What is our moral obligation to the stranger?

Bridget Anderson

For centuries this question has haunted European thought, and as new fences are erected and bodies wash up on the shores of the Mediterranean its implications reassert themselves with renewed urgency. For over twenty years the outsourcing of migration controls has meant that European publics have been protected from the practical reality of forced displacement and the economic desperation that is now showing up on holiday beaches. Agreements with source and transit countries, readmission agreements, the creation of migration management policies and facilities in countries of origin have kept ethical dilemmas away from the general public. Colonialism with its ongoing legacies of inequality, nationalisms and artificial borders may be a critical drive of contemporary global mobility, but it was largely been relegated to the history books and responsibilities to those caught up in its legacies ignored. However, memories of Iraq, Libya and Syria, and the involvement of European powers and their proxies in the current destabilisation are still fresh. That is, it is difficult to say that the current mass displacement is ‘nothing to do with us’. Raising the question of how the prevention of entry of people from conflict zones is compatible with European responsibilities, or, even more generally, how border controls are compatible with human rights.

The past decade has seen the emergence of trafficking and modern day slavery as a means of managing this contradiction. Anti-trafficking has proved to be a common cause for a wide range of actors, and a rare patch of common ground for those concerned with the rights of undocumented migrants, and state authorities. Anti-trafficking (and more recently, anti-slavery) laws, present the border as a point of humanitarian intervention, where states and NGOs can identify and rescue those subject to abuse. This approach has been very much to the fore in the current situation at Europe’s borders. After a meeting in April of EU Interior and Foreign Ministers discussing the Mediterranean, Italian PM Matteo Renzi called those who enabled the Mediterranean crossings the ‘slave drivers of the 21st century’; UK PM David Cameron blamed criminals ‘managing, promoting and selling this trade, this trade in human life’; while FRONTEX, the European agency charged with co-ordinating the management of the EU’s external borders, described people smugglers as ‘latter day slave merchants’. ‘Slavery’, like ‘trafficking’ appears to capture the combination of mobility, gross exploitation, and ‘foreign-ness’ and it tells a powerful story that everyone can agree on. The European Commission, the Parliament, EU member states, the media, religious groups, trades unions, right and left alike all abhor slavery and want to stop the appalling suffering it generates.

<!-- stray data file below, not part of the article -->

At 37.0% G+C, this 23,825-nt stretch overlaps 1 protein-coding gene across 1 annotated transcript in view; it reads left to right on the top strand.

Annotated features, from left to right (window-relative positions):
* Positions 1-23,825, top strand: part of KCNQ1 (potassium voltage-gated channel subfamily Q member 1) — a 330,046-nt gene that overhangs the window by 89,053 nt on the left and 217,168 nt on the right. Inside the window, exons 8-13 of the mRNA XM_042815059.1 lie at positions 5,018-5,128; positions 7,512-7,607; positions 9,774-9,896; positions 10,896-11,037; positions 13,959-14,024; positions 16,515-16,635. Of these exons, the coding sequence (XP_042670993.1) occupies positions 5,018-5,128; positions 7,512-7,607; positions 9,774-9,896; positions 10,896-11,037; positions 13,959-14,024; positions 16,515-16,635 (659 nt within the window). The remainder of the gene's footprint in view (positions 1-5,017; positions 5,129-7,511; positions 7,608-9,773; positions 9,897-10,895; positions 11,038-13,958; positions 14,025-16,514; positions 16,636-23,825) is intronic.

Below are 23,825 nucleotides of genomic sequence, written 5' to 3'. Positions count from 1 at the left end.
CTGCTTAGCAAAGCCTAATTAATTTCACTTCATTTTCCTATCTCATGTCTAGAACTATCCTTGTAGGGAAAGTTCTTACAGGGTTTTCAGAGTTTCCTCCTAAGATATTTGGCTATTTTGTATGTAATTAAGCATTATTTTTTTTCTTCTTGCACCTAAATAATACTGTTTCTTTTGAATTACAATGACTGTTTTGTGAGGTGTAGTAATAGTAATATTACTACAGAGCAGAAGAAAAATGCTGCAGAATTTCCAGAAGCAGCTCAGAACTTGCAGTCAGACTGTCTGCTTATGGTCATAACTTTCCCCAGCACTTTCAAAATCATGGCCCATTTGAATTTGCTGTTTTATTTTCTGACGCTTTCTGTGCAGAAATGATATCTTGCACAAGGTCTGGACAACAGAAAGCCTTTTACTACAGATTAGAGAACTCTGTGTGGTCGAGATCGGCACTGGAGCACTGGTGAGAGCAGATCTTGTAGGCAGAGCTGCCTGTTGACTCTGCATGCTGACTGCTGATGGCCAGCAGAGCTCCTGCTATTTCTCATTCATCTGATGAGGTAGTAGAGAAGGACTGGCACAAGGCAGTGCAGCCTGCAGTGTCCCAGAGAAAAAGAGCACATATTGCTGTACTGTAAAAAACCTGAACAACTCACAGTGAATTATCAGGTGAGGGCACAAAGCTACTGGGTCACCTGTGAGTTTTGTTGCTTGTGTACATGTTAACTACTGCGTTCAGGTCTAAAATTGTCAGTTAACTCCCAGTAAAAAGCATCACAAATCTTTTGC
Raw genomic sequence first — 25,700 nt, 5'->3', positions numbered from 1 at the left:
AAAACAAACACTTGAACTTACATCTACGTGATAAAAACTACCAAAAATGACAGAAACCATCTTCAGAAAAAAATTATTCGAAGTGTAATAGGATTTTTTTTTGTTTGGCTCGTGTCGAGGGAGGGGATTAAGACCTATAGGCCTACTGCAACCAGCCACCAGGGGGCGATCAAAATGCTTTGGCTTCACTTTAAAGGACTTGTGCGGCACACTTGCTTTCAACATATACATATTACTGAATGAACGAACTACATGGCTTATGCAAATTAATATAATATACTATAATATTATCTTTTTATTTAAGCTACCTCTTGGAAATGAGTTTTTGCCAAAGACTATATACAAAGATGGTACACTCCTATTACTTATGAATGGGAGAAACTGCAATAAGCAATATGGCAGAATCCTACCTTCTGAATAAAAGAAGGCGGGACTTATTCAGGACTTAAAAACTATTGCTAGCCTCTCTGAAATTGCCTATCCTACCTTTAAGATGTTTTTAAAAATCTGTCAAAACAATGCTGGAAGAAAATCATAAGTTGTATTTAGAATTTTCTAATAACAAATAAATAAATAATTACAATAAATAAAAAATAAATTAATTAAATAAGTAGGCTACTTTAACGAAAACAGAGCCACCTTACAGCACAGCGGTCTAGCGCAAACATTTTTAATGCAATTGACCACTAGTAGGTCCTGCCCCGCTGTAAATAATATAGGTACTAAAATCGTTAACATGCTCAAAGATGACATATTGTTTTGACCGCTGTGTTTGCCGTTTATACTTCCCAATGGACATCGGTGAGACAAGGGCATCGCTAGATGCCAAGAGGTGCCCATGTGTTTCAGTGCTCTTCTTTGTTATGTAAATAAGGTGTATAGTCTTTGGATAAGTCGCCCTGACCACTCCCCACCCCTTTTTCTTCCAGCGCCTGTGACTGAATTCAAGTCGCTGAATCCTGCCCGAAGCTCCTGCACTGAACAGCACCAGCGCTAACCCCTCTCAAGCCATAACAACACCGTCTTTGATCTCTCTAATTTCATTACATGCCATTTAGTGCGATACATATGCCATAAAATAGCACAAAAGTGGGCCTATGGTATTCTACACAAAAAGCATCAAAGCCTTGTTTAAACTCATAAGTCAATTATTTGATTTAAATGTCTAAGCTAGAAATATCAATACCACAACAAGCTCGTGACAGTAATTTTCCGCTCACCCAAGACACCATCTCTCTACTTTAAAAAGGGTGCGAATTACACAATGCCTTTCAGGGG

While the images of slavery may be startlingly similar to those used by anti-slave trade activists of the 17th and 18th centuries, the experiences and contexts of the people involved are quite different. These boats may be crammed and overcrowded, but the people have not been kidnapped from their homes. They have often paid thousands of euros to escape war and violence in Syria, Afghanistan and Eritrea, or they have travelled from Niger and Senegal in search of more opportunities and more sustainable lives. They want to move (O’Connell Davidson 2015). Furthermore, the movement across the Mediterranean today is, in contrast to the 18th century transatlantic slave ships, an illegalised movement. The mobility of transatlantic slaves was an involuntary but legal movement, while the mobility of migrants across the borders of the European Union is a voluntary but illegalised movement.

Thus what the language of ‘slavery’ and ‘trafficking’ does is ignore the crucial point, that it is the enforcement of border regimes that puts people at risk of exploitation and death. That people would of course prefer to get on plane or train with a visa, but that those holding passports from Syria, Iraq, Afghanistan and Somalia, are subject to the toughest visa regimes in the world. Critically the political argument for these visa regimes rests on the fear of a ‘tragedy of the commons’. How will European states be able to preserve their welfare states in the face of such tremendous global need, particularly at a time of retrenchment and austerity? This framing enables us to avoid both the question, how can we afford to intervene militarily but not offer humanitarian protection, and perhaps the even bigger question about growing inequality, not just between states, but between individuals.

This blog was first published on the Oxford University Press blog.


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